In part four of our interview with Pat Bliemer we discuss something that has been a bit of a question market and another thing we have taken for granted. Future processors will be moving toward becoming systemprocessors (SoC), with most necessary components directly inside the processor, a vision that Intel shares.

The future on the market and in the semiconductor industry is without a doubt systemprocessorer (SoC) with closer integration of components in one and the same circuit. The PC market is slowly moving in this direction, moving it closer to the development among smartphones, where pretty much everything is housed inside a single circuit. We asked Pat Bliemer about the challenges for its engineers and not surprisingly he said they have overcome every obstacle. He even went so far to sy that systemprocessorer is the future for Intel.

”I think that is what Intel has demonstrated for the last 40 years what we can do as a company. We indeed believe that the future of the chip will be system-on-a-chip. So you will see more and more of our product lines go towards that SoC type of model.”

We then asked exactly how much it intends to integrate into its processors in the future and if RAM was on the menu for so-called 3D-stacking. He says there are such possibilities, but that intel has also made some interesting acquisitions that will contribute to future designs. Intel wants to integrate more dedicated logic into the processor to speed up different kinds of applications.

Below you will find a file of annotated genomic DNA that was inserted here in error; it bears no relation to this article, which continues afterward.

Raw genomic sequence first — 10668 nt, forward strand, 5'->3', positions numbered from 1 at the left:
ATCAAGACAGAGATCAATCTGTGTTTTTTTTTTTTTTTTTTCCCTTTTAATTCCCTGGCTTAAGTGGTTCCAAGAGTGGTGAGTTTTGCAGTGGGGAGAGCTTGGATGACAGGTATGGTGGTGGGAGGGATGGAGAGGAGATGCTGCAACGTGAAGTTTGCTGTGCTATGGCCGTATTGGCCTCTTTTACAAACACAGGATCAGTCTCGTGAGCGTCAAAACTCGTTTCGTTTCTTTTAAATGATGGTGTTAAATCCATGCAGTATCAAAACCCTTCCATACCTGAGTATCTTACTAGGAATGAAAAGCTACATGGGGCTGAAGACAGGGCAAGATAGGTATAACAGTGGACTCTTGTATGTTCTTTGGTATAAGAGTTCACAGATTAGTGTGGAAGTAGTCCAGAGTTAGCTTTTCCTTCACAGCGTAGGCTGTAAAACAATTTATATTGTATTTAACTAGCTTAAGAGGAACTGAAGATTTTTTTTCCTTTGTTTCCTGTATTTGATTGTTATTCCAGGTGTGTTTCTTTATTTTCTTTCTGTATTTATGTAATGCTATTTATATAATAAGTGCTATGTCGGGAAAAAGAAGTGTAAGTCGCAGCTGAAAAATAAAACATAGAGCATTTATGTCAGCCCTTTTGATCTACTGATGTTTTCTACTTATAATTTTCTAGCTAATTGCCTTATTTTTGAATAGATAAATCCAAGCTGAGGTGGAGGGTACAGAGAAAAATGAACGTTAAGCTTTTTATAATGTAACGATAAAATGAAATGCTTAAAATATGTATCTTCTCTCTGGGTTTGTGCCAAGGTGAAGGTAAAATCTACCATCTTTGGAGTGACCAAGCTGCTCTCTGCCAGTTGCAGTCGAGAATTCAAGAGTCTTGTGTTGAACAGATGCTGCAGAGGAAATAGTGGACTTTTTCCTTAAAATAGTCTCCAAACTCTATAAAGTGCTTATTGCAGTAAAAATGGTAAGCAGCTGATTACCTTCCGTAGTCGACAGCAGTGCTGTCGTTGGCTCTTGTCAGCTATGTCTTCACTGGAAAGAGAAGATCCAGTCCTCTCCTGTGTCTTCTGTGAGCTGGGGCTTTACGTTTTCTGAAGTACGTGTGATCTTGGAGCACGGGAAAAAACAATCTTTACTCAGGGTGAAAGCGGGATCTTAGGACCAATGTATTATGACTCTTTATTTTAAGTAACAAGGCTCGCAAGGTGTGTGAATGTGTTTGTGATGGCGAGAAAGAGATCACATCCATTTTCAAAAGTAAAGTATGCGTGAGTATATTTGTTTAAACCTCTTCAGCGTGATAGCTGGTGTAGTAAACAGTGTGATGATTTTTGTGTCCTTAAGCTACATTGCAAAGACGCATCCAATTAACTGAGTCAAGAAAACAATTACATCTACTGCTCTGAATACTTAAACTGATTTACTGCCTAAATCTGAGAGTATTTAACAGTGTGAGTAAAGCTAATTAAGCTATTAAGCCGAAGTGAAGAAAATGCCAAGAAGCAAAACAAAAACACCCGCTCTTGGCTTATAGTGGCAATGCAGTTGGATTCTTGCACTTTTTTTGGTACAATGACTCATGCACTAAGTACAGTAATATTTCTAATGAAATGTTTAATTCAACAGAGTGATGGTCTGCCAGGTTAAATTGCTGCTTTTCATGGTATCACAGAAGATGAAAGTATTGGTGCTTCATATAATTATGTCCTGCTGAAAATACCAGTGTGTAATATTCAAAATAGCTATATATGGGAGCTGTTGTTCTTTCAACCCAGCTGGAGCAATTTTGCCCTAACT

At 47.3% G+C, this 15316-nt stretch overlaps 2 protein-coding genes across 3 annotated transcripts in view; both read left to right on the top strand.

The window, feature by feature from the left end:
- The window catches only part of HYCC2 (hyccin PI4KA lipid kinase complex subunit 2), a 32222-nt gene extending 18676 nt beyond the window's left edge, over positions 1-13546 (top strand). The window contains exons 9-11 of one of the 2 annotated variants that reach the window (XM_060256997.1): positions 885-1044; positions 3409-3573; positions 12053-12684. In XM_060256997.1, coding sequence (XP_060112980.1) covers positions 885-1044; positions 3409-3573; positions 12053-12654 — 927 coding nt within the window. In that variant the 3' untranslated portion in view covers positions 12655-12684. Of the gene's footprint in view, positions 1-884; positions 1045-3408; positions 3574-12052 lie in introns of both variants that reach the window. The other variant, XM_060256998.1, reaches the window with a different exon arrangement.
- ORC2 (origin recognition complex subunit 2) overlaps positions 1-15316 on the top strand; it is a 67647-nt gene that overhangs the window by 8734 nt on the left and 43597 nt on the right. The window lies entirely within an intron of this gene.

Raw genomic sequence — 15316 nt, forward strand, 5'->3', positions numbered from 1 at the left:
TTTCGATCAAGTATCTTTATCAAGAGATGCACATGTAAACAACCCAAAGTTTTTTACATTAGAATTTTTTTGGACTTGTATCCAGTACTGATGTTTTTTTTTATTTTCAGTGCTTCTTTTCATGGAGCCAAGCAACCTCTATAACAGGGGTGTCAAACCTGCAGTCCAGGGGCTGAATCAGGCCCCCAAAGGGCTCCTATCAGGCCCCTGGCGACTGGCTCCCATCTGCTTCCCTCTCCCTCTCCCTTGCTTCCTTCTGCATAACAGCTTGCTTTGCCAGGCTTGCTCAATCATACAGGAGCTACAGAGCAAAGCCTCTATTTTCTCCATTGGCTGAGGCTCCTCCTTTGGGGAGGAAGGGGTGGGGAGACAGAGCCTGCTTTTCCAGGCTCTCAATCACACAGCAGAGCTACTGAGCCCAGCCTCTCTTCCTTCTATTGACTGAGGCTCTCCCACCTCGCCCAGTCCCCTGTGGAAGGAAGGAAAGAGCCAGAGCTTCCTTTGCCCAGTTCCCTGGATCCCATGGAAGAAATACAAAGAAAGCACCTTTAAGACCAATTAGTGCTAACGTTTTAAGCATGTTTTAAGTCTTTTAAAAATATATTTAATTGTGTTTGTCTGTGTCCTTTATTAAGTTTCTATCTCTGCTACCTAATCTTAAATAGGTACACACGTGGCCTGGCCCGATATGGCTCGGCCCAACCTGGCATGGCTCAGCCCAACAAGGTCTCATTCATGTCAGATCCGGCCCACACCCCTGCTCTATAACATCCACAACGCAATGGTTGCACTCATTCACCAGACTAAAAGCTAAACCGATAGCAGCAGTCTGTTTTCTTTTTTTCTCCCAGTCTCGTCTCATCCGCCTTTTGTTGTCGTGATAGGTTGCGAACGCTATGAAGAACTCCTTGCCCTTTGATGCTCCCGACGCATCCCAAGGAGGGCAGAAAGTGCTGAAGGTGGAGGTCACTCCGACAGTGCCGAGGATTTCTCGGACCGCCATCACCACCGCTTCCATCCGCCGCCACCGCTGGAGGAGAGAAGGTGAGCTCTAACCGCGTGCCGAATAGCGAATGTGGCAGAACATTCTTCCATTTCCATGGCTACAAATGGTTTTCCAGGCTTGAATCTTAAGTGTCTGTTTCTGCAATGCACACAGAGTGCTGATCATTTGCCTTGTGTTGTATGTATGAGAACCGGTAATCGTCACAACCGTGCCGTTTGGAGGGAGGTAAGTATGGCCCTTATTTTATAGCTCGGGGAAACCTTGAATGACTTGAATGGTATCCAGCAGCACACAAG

”There are plenty of opportunities to do that kind of stacking. But I think there are also very interesting developments if you look at some of the acquisitions that we’ve done in the past. There’s a company called Silicon Hive, which does graphics post-processing for example. They have very unique IP and basically little chips and that is stuff we can start building into these SoC’s as well.”

For example we have Quick Sync for video transcoding, but according to Pat Bliemer more and more dedicated logic will be integrated into future SoC designs. Intel wants to be able to offer different kinds of SoC designs tailored specifically for different market segments. Quick Sync is just the start of something much bigger from Intel. he also added that he both read and heard that many were missing Quick Sync in the new Sandy Bridge-E processors.

Sandy Bridge was just the start, more logic will be integrated in future processors from Intel

”Yeah. So we have actually in the portfolio a lot of interesting options that we can just come up with a range of SoC’s really specific for segments. Having features or logic on it specifically delivering end-user value for a set of different segments. So that’s where we see it go.[…]I thought it was interesting to read in some of the write ups on Sandy Bridge-E the Extreme Edition, that actually one of the things that people are missing even hardcore guys ’There’s kind of a shame there aren’t Quick Sync capability on it’.”

In the next part of the hour long interview with Pat Bliemer we will discuss Ultrabooks in detail. We will discuss what defines an Ultrabook, and where Intel sees the concept in the future to stand out from the vast amount of notebooks.


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